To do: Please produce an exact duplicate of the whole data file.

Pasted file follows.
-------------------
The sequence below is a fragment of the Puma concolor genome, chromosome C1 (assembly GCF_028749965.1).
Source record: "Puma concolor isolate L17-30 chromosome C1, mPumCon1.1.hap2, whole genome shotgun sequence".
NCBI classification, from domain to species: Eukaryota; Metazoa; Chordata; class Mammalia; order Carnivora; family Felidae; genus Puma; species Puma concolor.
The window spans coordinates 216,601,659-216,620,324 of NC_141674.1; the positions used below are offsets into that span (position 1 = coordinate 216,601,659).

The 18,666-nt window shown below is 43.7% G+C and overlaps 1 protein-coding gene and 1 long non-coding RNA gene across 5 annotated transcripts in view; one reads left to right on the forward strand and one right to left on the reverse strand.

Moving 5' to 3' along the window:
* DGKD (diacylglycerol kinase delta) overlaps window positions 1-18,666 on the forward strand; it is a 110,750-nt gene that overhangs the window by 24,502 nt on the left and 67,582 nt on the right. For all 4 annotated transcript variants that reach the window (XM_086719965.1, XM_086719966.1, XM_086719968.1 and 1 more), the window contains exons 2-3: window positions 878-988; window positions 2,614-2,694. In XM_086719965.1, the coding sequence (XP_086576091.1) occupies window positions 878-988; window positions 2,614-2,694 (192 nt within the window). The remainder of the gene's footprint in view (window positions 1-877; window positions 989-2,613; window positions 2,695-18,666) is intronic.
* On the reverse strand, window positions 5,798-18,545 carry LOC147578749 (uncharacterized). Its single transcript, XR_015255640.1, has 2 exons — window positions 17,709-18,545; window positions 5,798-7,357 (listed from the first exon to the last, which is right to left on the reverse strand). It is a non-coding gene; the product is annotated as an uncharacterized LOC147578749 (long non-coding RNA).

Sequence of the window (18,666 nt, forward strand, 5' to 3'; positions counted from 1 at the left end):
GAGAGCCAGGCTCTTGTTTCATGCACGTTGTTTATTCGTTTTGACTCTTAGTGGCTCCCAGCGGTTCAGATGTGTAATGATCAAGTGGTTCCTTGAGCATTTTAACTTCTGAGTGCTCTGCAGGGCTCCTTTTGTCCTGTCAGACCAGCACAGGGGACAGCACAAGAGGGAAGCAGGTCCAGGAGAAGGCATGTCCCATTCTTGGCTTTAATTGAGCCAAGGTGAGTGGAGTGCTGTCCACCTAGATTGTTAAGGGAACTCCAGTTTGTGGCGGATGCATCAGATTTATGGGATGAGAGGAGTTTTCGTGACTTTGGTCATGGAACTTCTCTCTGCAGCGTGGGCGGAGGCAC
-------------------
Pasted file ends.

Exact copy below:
The sequence below is a fragment of the Puma concolor genome, chromosome C1 (assembly GCF_028749965.1).
Source record: "Puma concolor isolate L17-30 chromosome C1, mPumCon1.1.hap2, whole genome shotgun sequence".
NCBI classification, from domain to species: Eukaryota; Metazoa; Chordata; class Mammalia; order Carnivora; family Felidae; genus Puma; species Puma concolor.
The window spans coordinates 216,601,659-216,620,324 of NC_141674.1; the positions used below are offsets into that span (position 1 = coordinate 216,601,659).

The 18,666-nt window shown below is 43.7% G+C and overlaps 1 protein-coding gene and 1 long non-coding RNA gene across 5 annotated transcripts in view; one reads left to right on the forward strand and one right to left on the reverse strand.

Moving 5' to 3' along the window:
* DGKD (diacylglycerol kinase delta) overlaps window positions 1-18,666 on the forward strand; it is a 110,750-nt gene that overhangs the window by 24,502 nt on the left and 67,582 nt on the right. For all 4 annotated transcript variants that reach the window (XM_086719965.1, XM_086719966.1, XM_086719968.1 and 1 more), the window contains exons 2-3: window positions 878-988; window positions 2,614-2,694. In XM_086719965.1, the coding sequence (XP_086576091.1) occupies window positions 878-988; window positions 2,614-2,694 (192 nt within the window). The remainder of the gene's footprint in view (window positions 1-877; window positions 989-2,613; window positions 2,695-18,666) is intronic.
* On the reverse strand, window positions 5,798-18,545 carry LOC147578749 (uncharacterized). Its single transcript, XR_015255640.1, has 2 exons — window positions 17,709-18,545; window positions 5,798-7,357 (listed from the first exon to the last, which is right to left on the reverse strand). It is a non-coding gene; the product is annotated as an uncharacterized LOC147578749 (long non-coding RNA).

Sequence of the window (18,666 nt, forward strand, 5' to 3'; positions counted from 1 at the left end):
GAGAGCCAGGCTCTTGTTTCATGCACGTTGTTTATTCGTTTTGACTCTTAGTGGCTCCCAGCGGTTCAGATGTGTAATGATCAAGTGGTTCCTTGAGCATTTTAACTTCTGAGTGCTCTGCAGGGCTCCTTTTGTCCTGTCAGACCAGCACAGGGGACAGCACAAGAGGGAAGCAGGTCCAGGAGAAGGCATGTCCCATTCTTGGCTTTAATTGAGCCAAGGTGAGTGGAGTGCTGTCCACCTAGATTGTTAAGGGAACTCCAGTTTGTGGCGGATGCATCAGATTTATGGGATGAGAGGAGTTTTCGTGACTTTGGTCATGGAACTTCTCTCTGCAGCGTGGGCGGAGGCAC